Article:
Japan enjoyed their golden era in the 1960's and 1970's. The head coach of the women's national team in the 60's was Hirofumi Daimatsu, who was a charismatic character with his army-style discipline and hard training.
They shocked the then European-dominated women's field, when they advanced to the final of the 1960 World Championship in Brazil to collect the silver medal. It was their first attempt at the World Championship, since Japan had enjoyed the traditional nine-man Volleyball game and was rather reluctant to develop the six-man version.
Despite being beaten by the Soviet Union in the final, it did not discourage the young team, but on the contrary brought an inspirational fire to them. Soon afterwards they were determined to gain revenge and were eager for any chance to meet the world champion.
Daimatsu was not only the head coach of the national team, but also the head coach of a company club, Nichibo-Kaizuka, which was one of the biggest textile companies in Japan. Almost all national team players belonged to that particular club, lessening the difficulty of training together. His hard-work approach to training was praised as a role model of team sports and his practical instructions and father-like-figure became very popular among various generations in Japan.
His favorite remark to the players was, "you just got to follow me". The Daimatsu Family became more and more popular year by year building up towards the Tokyo Olympic Games in 1964.
Following the defeat to the Soviet Union in Brazil, Daimatsu realized that it was essential for Japan to improve its defense, so he tried to brush up on their unique digging technique named "rolling digging" by which a player extends one leg towards the ball to dig and after digging, she rolled her body smoothly into the moving direction by kneeing on the floor in a rolling motion, standing up again, to enable her to prepare for the next necessary action.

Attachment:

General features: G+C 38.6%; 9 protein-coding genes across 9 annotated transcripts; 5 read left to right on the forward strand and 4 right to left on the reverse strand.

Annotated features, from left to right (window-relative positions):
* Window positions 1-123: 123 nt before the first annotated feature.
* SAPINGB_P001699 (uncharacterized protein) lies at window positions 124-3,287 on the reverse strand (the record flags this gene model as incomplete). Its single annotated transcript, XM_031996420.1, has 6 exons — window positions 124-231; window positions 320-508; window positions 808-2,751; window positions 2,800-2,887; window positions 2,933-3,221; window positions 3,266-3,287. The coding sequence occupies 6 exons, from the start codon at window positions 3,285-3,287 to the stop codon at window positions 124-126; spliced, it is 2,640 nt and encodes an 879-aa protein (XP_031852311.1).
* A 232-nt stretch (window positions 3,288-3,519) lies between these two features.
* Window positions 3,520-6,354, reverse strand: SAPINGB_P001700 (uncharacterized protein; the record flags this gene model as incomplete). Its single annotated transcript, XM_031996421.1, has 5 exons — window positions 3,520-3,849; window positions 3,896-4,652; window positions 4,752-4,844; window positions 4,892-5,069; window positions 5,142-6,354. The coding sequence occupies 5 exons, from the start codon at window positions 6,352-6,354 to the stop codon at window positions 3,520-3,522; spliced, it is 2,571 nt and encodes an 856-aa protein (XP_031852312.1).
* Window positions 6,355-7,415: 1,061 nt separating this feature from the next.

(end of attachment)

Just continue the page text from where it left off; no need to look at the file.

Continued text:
Two years later in 1962, at the next World Championship in the Soviet Union, Japan gained their revenge and beat the hosts to become the first Asian team to collect a gold medal, giving impetus to European Volleyball officials making up the nickname of "Oriental Witches" for the Japanese women.
In 1964 at the Tokyo Olympic Games, they again came up against their arch rival the Soviet Union in the final. Public interest ballooned to record TV ratings of 66.8%, which after 39 years, still remains the highest ever watched sports event in Japan. Backed by huge local support and under the strong leadership of their captain Masae Kasai, Japan steamrolled the Soviet Union 3-0, much to the delight of the whole country.
After the Tokyo Olympic Games the International Volleyball Federation amended a technical rule which allowed the players to block in the over-net position. This particular rule change affected the physically-small Japanese players on defense. On the contrary, the Soviet Union improved their defense comprehensively. The Soviet Union regained their traditional power by claiming the gold medal at the Mexico Olympics in 1968, the World Championship gold medal in 1970 in Bulgaria and another Olympic title in 1972 in Munich.
Japan were the unlucky losers in both Olympic Games finals in 1968 and 1972 but the defeats saw them counter the Soviet Union's new play by building an attack-accentuated
team by leaving out defense-minded players. Their head coach was then Mr. Shigeo Yamada, who was also a head coach of a popular company club, Hitachi. While Mr. Daimatsu was often characterized as a military sergeant figure, Mr. Yamada was a smart and cool tactician.
Mr. Yamada was lucky to be able to have a tall and powerful outside attacker in Takako Shirai at his disposal. She was physically strong and a powerful spiker, which Japan seldom produced and is still struggling to find. Her height and power was superior to any other spiker of other teams. She was unstoppable even by the impressive blocking of the Soviet Union.
Echiko Maeda, Japan's middle blocker was also not only gifted but sufficiently tall to block and produce effective attacking in various comprehensive combination plays with their setter, Noriko Matsuda.
Shirai and her company broke through the iron curtain of the Soviet Union at the Montreal Olympics in 1976 to win their second gold medal in twelve years for Japan.